While much of the media has been discussing the controversy surrounding the students from Covington Catholic High School, and many pundits who initially jumped the gun and berated the students are now walking back their statements and apologizing, very few people are asking how this situation became such a flashpoint issue to begin with. That’s the thing with anything that goes viral: everyone knows about it, reads about it, watches the videos, but no one know how exactly it went viral in the first place. Thanks to Twitter, however, we now know how the Covington case went viral.
Twitter shut down the account whose posting of the video of the confrontation between a high school student and an American Indian quickly became the dominant narrative before all the facts came together. The account, @2020fight, claimed to be that of a California schoolteacher but used the photo of a Brazilian blogger. With over 40,000 followers and with an average of 130 tweets per day, the account was deemed by Twitter to be suspicious and was shut down.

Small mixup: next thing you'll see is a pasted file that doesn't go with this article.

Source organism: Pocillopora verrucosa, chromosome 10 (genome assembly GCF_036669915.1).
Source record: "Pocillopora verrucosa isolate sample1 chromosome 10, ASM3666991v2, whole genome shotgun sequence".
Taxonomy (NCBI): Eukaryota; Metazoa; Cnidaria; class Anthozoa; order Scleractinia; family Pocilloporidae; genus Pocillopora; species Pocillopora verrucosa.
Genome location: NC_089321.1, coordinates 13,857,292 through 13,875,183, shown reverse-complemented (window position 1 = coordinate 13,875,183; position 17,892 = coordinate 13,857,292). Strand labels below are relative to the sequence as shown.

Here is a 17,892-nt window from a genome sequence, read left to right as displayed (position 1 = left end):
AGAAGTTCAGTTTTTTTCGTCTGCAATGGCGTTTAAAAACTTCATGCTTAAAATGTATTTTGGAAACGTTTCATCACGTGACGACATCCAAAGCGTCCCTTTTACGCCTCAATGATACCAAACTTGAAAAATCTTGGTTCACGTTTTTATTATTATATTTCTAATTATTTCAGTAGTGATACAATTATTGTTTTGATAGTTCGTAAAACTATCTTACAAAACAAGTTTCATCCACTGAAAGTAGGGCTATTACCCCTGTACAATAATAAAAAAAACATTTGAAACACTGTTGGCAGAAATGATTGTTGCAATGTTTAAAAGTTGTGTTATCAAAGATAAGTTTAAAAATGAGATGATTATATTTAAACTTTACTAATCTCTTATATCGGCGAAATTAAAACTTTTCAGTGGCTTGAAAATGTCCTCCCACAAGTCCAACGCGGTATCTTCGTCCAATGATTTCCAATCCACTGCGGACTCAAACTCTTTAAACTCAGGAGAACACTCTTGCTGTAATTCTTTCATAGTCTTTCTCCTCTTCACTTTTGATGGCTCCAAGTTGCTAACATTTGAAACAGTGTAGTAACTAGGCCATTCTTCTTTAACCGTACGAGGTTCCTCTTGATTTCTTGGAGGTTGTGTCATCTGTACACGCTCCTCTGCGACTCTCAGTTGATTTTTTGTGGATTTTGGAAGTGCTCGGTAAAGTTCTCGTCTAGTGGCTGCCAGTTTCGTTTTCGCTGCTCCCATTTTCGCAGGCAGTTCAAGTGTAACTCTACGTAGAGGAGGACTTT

The account’s minute-long video of the event was retweeted over 14,000 times and viewed over 2.5 million times, quickly becoming the dominant narrative on social media. The effect of the account’s depiction of the event was amplified by a network of anonymous Twitter accounts that worked to spread the video across the network. Who exactly was behind the account is unclear, but it is believed that the account was based in the US, although no one can be certain.
One thing that we can be certain of is that too many people are looking to be outraged over something, anything. They want to think that the people they believe are their opponents are evil monsters, so anything that feeds into that mindset is consumed uncritically. Even now that the truth about the Covington controversy is coming out there are still many on the left who won’t let the facts get in the way of their belief that white people are inherently evil and these teenagers were troublemakers who deserve to be punished. While it’s good that Twitter is banning accounts that continue to stir up trouble, it’s incumbent on all of us not to allow ourselves to be duped by such accounts in the first place.